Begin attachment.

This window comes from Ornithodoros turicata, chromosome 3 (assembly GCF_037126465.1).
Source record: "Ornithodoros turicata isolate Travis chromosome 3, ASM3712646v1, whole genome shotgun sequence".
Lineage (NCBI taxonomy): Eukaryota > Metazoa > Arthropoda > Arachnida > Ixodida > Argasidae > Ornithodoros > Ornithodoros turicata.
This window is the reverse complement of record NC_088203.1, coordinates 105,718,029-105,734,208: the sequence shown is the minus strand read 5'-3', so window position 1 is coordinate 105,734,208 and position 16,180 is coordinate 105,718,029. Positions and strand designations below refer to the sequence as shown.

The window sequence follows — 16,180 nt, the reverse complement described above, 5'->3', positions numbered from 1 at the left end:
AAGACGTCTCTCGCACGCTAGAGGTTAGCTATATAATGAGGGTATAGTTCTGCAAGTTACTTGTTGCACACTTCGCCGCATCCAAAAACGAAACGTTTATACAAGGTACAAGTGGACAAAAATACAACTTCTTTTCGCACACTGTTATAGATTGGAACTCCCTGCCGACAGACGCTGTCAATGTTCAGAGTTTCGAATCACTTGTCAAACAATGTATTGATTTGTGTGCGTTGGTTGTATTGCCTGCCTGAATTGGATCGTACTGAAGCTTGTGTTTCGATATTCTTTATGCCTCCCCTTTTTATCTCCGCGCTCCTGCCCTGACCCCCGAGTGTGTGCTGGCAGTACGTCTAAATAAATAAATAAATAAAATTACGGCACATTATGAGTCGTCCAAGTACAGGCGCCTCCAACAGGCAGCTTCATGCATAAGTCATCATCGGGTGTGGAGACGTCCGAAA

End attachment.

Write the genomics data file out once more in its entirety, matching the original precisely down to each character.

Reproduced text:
This window comes from Ornithodoros turicata, chromosome 3 (assembly GCF_037126465.1).
Source record: "Ornithodoros turicata isolate Travis chromosome 3, ASM3712646v1, whole genome shotgun sequence".
Lineage (NCBI taxonomy): Eukaryota > Metazoa > Arthropoda > Arachnida > Ixodida > Argasidae > Ornithodoros > Ornithodoros turicata.
This window is the reverse complement of record NC_088203.1, coordinates 105,718,029-105,734,208: the sequence shown is the minus strand read 5'-3', so window position 1 is coordinate 105,734,208 and position 16,180 is coordinate 105,718,029. Positions and strand designations below refer to the sequence as shown.

The window sequence follows — 16,180 nt, the reverse complement described above, 5'->3', positions numbered from 1 at the left end:
AAGACGTCTCTCGCACGCTAGAGGTTAGCTATATAATGAGGGTATAGTTCTGCAAGTTACTTGTTGCACACTTCGCCGCATCCAAAAACGAAACGTTTATACAAGGTACAAGTGGACAAAAATACAACTTCTTTTCGCACACTGTTATAGATTGGAACTCCCTGCCGACAGACGCTGTCAATGTTCAGAGTTTCGAATCACTTGTCAAACAATGTATTGATTTGTGTGCGTTGGTTGTATTGCCTGCCTGAATTGGATCGTACTGAAGCTTGTGTTTCGATATTCTTTATGCCTCCCCTTTTTATCTCCGCGCTCCTGCCCTGACCCCCGAGTGTGTGCTGGCAGTACGTCTAAATAAATAAATAAATAAAATTACGGCACATTATGAGTCGTCCAAGTACAGGCGCCTCCAACAGGCAGCTTCATGCATAAGTCATCATCGGGTGTGGAGACGTCCGAAA